However, Alfred Kazin—while criticizing Dreiser’s style—pointed out that Dreiser’s novels had survived and remained influential works. Michael Lydon, in defense of Dreiser, claims that his patience and powers of observation created accurate depictions of the urban world and the desires and ambitions of the people of the time. Lydon said that Dreiser’s intent was to focus on the message of Sister Carrie, not on its writing style.
Theodore Dreiser’s Sister Carrie was not widely accepted after it was published, although it was not completely withdrawn by its publishers, as some sources say it was. Neither was it received with the harshness that Dreiser reported. For example, the Toledo Blade reported that the book “is a faithful portraiture of the conditions it represents, showing how the tangle of human life is knotted thread by thread” but that it was “too realistic, too somber to be altogether pleasing”. There is also the receipt of sale which Doubleday sent to Dreiser showing that Sister Carrie was not withdrawn from the shelves, reporting that 456 copies of the 1,008 copies printed were sold.
Sister Carrie evoked different responses from the critics, and although the book did not sell well among the general public, it often received positive reviews. Some of the reason for lack of sales came from a conflict between Dreiser and his publishers, who did little to promote the book. Despite this, critics did praise the book, and a large number of them seemed most affected by the character of Hurstwood, such as the critic writing for the New Haven Journal Courier, who proclaimed, “One of the most affecting passages is where Hurstwood falls, ruined, disgraced”. Edna Kenton in the Chicago Daily News said in 1900 that Sister Carrie is “well worth reading simply for this account of Hurstwood”.
Reviews mentioned the novel’s realistic depiction of the human condition. A 1901 review in The Academy said that Sister Carrie was “absolutely free from the slightest trace of sentimentality or pettiness, and dominated everywhere by a serious and strenuous desire for truth”. The London Express claimed that realism made the book appealing: “It is a cruel, merciless story, intensely clever in its realism, and one that will remain impressed in the memory of the reader for many a long day”. The novel has also been praised for its accurate depiction of the protests in New York and the city life in Chicago.
Negative response to the novel came largely from the book’s sexual content, which made Sister Carrie, in the words of the Omaha Daily Bee in 1900, “not a book to be put into the hands of every reader indiscriminately”. Another review in Life criticized Carrie’s success, and warned “Such girls, however, as imagine that they can follow in her footsteps will probably end their days on the Island or in the gutter”. The book was also criticized for never mentioning the name of God .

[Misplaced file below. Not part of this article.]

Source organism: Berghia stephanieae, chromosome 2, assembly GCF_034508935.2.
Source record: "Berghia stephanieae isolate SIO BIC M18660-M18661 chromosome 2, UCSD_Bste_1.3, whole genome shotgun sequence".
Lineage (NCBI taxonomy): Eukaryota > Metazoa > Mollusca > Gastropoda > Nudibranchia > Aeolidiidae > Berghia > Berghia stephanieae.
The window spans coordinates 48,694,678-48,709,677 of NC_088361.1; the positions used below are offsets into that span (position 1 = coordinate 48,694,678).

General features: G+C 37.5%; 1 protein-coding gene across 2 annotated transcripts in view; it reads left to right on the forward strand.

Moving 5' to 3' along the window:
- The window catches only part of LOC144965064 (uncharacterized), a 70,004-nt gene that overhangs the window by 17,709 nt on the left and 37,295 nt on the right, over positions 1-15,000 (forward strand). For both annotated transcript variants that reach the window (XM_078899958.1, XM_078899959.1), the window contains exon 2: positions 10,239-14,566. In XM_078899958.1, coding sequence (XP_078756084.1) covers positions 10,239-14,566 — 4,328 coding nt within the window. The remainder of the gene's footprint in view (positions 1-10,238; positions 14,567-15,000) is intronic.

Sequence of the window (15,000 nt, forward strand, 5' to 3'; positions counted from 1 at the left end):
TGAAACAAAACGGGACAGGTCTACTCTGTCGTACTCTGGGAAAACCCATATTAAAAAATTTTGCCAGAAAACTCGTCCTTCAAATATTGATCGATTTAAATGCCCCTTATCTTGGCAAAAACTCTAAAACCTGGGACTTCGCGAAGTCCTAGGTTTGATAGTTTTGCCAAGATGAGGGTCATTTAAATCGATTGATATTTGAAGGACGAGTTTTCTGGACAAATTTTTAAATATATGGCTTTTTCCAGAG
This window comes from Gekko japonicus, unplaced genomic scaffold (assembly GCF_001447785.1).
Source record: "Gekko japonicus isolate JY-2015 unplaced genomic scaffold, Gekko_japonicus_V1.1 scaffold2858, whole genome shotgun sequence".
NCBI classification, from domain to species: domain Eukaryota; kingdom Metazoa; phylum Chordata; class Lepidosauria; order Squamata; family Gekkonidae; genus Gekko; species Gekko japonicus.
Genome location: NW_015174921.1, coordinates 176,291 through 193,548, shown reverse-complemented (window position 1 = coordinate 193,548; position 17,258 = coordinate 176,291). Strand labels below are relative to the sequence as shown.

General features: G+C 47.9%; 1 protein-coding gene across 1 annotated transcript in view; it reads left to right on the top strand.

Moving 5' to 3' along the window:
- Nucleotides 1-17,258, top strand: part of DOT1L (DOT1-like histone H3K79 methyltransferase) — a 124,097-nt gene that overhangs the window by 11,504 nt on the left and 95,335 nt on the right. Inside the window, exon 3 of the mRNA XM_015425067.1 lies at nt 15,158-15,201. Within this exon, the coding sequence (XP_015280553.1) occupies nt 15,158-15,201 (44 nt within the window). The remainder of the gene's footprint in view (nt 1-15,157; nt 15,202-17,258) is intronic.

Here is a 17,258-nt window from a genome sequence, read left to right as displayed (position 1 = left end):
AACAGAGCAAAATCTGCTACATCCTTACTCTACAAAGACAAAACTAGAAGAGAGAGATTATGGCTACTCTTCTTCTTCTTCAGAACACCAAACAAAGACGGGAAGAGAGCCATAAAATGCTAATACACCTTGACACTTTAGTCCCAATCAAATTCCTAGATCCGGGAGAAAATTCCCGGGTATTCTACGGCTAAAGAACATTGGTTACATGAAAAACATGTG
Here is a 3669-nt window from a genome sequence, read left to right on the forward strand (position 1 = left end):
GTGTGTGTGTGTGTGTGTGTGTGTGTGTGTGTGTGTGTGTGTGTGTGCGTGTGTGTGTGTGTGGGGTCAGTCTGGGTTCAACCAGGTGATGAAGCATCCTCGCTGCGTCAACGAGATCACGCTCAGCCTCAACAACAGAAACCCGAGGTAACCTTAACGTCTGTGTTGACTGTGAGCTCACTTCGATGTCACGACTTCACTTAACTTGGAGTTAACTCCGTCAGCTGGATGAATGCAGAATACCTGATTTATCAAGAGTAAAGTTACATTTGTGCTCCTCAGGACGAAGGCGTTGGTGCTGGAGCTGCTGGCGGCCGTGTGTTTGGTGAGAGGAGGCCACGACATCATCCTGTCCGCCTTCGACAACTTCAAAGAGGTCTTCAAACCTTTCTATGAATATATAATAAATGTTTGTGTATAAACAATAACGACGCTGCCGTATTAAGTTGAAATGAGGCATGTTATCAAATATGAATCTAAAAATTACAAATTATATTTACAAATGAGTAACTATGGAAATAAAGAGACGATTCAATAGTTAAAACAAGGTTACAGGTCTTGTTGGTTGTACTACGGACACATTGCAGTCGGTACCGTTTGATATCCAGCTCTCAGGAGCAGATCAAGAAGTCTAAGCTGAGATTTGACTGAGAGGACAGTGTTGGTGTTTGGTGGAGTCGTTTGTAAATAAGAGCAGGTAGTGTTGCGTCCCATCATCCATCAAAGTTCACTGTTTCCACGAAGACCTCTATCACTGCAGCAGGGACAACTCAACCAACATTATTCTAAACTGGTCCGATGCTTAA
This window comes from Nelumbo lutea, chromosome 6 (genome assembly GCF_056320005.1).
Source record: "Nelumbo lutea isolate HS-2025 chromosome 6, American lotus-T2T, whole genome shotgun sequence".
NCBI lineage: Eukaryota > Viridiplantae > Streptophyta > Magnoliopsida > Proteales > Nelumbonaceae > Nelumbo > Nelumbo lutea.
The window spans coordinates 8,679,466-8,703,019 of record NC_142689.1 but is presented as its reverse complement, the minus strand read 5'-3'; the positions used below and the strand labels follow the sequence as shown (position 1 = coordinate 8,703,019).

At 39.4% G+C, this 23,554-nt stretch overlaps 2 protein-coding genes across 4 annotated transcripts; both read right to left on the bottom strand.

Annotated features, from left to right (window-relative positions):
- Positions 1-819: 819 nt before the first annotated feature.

Several critics complained the title made the book sound as if the main character is a nun. The title of the book was considered by The Newark Sunday News to be the “weakest thing about the book” because it “does not bear the faintest relation to the story” Similarly, Frederic Taber Cooper in The Bookman declared it to be a “colourless and misleading title”. Other common complaints were about the length of the book and that it is so depressing that it is unpleasant to read.
While some viewed his work as grammatically and syntactically inaccurate, others found his detailed storytelling intriguing. An avid supporter and friend, H.L. Mencken referred to Dreiser as “a man of large originality, of profound feeling, and of unshakable courage”. Mencken believed that Dreiser’s raw, honest portrayal of Carrie’s life should be seen as a courageous attempt to give the reader a realistic view of the life of women in the nineteenth century.
In opposition, one critic, Karl F. Zender, argued that Dreiser’s stress on circumstance over character was “adequate neither to the artistic power nor to the culture implications of Sister Carrie”. Many found Dreiser’s work attractive due to his lenient “moralistic judgments” and the “spacious compassion” in which he viewed his character’s actions. This toleration of immorality was an entirely new idea for the readers of Dreiser’s era. In fact, the novel and its modern ideas of morality helped to produce a movement in which the literary generation of its time was found “detaching itself from its predecessor”. Yet there still remained some who disapproved of Dreiser’s immoral, atypical story line. David E. E. Sloan argued that Dreiser’s novel undermined the general consensus that hard work and virtue bring success in life.
Though Dreiser has been criticized for his writing style and lack of formal education, Sister Carrie remains an influential example of naturalism and realism. While it initially did not sell well (fewer than 500 copies) and encountered censorship, it is now considered one of the great American urban novels, which explores the gritty details of human nature, as well as how the process of industrialization affected the American people.